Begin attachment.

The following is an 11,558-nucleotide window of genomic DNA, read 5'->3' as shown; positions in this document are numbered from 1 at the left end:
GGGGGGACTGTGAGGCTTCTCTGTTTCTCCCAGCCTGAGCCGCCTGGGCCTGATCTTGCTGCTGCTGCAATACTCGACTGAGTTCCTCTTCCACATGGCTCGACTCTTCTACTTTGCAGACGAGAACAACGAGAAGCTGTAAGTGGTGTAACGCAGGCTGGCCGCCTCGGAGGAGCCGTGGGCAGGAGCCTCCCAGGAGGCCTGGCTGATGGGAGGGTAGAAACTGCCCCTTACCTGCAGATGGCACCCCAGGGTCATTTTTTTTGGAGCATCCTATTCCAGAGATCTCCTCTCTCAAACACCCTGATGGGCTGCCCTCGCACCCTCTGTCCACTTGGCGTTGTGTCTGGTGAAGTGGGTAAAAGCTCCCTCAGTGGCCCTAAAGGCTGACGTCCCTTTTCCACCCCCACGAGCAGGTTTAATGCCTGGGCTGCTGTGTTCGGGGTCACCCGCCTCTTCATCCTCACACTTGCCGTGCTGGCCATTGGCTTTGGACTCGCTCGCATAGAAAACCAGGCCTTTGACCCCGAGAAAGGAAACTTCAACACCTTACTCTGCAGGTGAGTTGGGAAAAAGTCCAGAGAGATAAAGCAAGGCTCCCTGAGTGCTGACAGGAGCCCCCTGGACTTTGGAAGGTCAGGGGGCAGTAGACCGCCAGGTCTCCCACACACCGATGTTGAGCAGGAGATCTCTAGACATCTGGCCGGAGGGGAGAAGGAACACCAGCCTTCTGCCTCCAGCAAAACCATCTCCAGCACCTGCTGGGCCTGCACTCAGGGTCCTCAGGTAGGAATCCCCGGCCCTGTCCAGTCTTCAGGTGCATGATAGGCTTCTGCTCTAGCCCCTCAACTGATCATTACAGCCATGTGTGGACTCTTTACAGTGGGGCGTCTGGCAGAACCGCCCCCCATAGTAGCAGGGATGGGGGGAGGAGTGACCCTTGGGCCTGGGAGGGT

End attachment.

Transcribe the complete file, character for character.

The following is an 11,558-nucleotide window of genomic DNA, read 5'->3' as shown; positions in this document are numbered from 1 at the left end:
GGGGGGACTGTGAGGCTTCTCTGTTTCTCCCAGCCTGAGCCGCCTGGGCCTGATCTTGCTGCTGCTGCAATACTCGACTGAGTTCCTCTTCCACATGGCTCGACTCTTCTACTTTGCAGACGAGAACAACGAGAAGCTGTAAGTGGTGTAACGCAGGCTGGCCGCCTCGGAGGAGCCGTGGGCAGGAGCCTCCCAGGAGGCCTGGCTGATGGGAGGGTAGAAACTGCCCCTTACCTGCAGATGGCACCCCAGGGTCATTTTTTTTGGAGCATCCTATTCCAGAGATCTCCTCTCTCAAACACCCTGATGGGCTGCCCTCGCACCCTCTGTCCACTTGGCGTTGTGTCTGGTGAAGTGGGTAAAAGCTCCCTCAGTGGCCCTAAAGGCTGACGTCCCTTTTCCACCCCCACGAGCAGGTTTAATGCCTGGGCTGCTGTGTTCGGGGTCACCCGCCTCTTCATCCTCACACTTGCCGTGCTGGCCATTGGCTTTGGACTCGCTCGCATAGAAAACCAGGCCTTTGACCCCGAGAAAGGAAACTTCAACACCTTACTCTGCAGGTGAGTTGGGAAAAAGTCCAGAGAGATAAAGCAAGGCTCCCTGAGTGCTGACAGGAGCCCCCTGGACTTTGGAAGGTCAGGGGGCAGTAGACCGCCAGGTCTCCCACACACCGATGTTGAGCAGGAGATCTCTAGACATCTGGCCGGAGGGGAGAAGGAACACCAGCCTTCTGCCTCCAGCAAAACCATCTCCAGCACCTGCTGGGCCTGCACTCAGGGTCCTCAGGTAGGAATCCCCGGCCCTGTCCAGTCTTCAGGTGCATGATAGGCTTCTGCTCTAGCCCCTCAACTGATCATTACAGCCATGTGTGGACTCTTTACAGTGGGGCGTCTGGCAGAACCGCCCCCCATAGTAGCAGGGATGGGGGGAGGAGTGACCCTTGGGCCTGGGAGGGT